Caleb Onwe ABUJA Experts on Saturday at the ongoing World Toilet Summit in Abuja, have projected that Nigeria can generate up to $26.1 billion between now and 2030 from the Sanitation sector, if it is well harnessed. They said that business potential and opportunities in the sector have not been tapped into, due to lack of deserved attention.
According to them, the sector has employment opportunities that can take many youths out of the streets. One of the experts, Adegbe Micheal, who was also a panelist during one of the discussion sessions, said “the sanitation sub sector remains a gold mine waiting to be tapped in Nigeria, whose potential in revenue generation will stand at $26.1 billion in 2030 if harnessed”.
Michael stated that the private sector players should be well drafted into all the Water, Sanitation and Hygiene (WASH) programs as the government alone cannot achieve the desired results in ending open defecation across the country.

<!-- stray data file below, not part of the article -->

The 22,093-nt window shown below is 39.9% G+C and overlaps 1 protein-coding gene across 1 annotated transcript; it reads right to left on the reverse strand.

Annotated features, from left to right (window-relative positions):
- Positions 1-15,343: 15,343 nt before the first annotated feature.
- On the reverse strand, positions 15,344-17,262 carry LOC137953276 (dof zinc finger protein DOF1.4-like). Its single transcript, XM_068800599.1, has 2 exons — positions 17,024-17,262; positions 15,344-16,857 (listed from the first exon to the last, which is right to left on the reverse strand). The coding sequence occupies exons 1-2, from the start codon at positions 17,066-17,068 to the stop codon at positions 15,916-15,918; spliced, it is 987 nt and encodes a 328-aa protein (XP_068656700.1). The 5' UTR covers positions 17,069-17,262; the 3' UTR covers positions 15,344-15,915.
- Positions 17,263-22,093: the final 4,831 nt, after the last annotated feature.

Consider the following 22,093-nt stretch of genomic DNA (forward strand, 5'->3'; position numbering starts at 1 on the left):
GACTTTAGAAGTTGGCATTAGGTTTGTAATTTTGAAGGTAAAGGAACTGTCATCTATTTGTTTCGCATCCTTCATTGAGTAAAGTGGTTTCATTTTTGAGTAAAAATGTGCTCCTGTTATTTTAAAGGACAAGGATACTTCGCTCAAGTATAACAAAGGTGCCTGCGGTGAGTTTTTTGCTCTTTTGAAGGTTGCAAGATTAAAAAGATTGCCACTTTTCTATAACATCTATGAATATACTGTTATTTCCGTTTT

In her remarks, the Permanent Secretary, Federal Ministry of Water Resources, Didi Walson-Jack , noted that Nigeria got the hosting rights for 2022 World Toilet Summit, because of its consistent advocacy to end open defecation and also achieve more secured water resources in the country.
She disclosed that the Federal Government will not backtrack in it’s resolve towards the national campaign to end Open Defecation by 2025 through the Clean Nigeria: Use the Toilet Campaign.
According to the Permanent Secretary, “the Summit is geared towards bringing to the fore the opportunities in the circular sanitation economy and the enabling environment needed to maximize it”. One of the panelists, Bridget Kurgat, a director of Day-for -Girl, a Kenya based non – governmental organization, called on African leaders to give more attention to sanitation, noting that low investments in it was affecting the continent’s GDP.
The activist who spoke about menstrual health in relation to the toilet said: “Menstrual health is also something that has been left behind and we all know that women bear the consequence of WASH just because of how our society handles gender roles. How does it affect women when we do not include them? “From the perspective of women and girls in the workplace as well as the informal sector where we don’t have proper infrastructure in school